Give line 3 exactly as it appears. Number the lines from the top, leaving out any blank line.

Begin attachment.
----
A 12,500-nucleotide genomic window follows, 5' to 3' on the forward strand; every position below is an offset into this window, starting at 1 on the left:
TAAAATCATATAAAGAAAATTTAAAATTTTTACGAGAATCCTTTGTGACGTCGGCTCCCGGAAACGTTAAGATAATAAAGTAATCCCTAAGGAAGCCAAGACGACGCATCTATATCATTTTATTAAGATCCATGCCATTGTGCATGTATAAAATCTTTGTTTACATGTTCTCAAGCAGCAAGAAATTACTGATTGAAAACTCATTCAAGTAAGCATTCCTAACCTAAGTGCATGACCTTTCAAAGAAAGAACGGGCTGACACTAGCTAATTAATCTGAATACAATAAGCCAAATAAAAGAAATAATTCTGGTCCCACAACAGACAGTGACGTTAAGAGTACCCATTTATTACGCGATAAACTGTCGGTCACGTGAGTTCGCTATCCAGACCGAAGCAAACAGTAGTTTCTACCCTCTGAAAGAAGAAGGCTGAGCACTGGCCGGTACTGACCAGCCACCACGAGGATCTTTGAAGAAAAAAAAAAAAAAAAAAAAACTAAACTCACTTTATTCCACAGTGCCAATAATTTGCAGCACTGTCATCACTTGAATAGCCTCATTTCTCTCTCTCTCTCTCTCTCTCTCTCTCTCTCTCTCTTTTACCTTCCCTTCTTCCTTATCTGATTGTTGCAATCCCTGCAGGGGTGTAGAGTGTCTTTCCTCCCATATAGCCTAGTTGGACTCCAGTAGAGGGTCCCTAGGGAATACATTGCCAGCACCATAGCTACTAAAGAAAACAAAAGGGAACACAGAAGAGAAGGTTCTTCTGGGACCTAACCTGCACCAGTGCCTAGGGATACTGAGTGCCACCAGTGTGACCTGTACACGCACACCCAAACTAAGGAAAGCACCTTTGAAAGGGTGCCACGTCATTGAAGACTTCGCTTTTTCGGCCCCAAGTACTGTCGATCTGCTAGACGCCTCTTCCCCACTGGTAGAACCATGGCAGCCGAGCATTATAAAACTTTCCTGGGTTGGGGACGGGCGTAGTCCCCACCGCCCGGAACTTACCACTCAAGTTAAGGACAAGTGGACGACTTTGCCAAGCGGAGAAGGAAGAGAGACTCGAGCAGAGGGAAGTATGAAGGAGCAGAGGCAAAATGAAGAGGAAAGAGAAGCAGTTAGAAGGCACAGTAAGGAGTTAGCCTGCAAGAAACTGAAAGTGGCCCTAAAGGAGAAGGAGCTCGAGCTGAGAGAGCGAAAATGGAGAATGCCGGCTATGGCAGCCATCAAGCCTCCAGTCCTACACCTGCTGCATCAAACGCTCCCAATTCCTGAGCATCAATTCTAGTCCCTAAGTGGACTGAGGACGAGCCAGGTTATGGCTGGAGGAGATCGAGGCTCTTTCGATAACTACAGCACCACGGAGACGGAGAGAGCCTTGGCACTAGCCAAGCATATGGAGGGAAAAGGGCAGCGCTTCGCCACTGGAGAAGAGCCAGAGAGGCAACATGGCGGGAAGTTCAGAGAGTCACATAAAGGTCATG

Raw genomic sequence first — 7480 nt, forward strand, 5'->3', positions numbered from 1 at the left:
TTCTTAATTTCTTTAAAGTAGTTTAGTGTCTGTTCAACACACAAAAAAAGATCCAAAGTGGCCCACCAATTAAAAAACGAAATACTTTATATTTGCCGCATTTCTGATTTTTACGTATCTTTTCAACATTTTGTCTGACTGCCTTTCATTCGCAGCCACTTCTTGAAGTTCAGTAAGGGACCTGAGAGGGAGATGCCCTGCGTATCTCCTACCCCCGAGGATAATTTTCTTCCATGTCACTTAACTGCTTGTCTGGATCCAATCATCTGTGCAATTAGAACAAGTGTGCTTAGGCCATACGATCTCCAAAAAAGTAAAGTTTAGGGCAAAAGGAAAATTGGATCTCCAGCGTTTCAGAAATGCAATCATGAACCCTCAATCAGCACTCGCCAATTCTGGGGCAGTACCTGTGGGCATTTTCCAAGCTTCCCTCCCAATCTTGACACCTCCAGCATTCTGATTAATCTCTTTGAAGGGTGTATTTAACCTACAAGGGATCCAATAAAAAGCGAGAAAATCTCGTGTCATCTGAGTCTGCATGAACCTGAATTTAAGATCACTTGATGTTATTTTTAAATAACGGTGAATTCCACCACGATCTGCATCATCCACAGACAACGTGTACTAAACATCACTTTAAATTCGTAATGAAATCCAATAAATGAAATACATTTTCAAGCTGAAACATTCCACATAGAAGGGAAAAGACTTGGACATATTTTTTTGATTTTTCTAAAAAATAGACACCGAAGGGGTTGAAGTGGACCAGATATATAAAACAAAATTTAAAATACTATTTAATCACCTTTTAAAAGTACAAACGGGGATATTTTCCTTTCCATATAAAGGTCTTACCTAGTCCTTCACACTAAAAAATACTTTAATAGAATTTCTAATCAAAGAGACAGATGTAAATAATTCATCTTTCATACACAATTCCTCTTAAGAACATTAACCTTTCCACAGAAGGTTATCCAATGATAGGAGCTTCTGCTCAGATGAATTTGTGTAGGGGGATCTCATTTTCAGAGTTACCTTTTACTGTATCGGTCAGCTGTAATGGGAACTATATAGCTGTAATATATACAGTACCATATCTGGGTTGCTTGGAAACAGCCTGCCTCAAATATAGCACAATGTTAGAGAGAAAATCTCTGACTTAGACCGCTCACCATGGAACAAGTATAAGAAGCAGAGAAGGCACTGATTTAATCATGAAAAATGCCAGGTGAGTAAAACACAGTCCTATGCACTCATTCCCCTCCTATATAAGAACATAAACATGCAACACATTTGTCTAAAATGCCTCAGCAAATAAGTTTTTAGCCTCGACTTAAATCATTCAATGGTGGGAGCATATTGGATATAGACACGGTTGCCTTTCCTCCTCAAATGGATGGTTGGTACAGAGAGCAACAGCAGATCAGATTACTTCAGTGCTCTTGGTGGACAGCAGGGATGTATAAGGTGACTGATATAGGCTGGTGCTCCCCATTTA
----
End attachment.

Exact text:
Raw genomic sequence first — 7480 nt, forward strand, 5'->3', positions numbered from 1 at the left: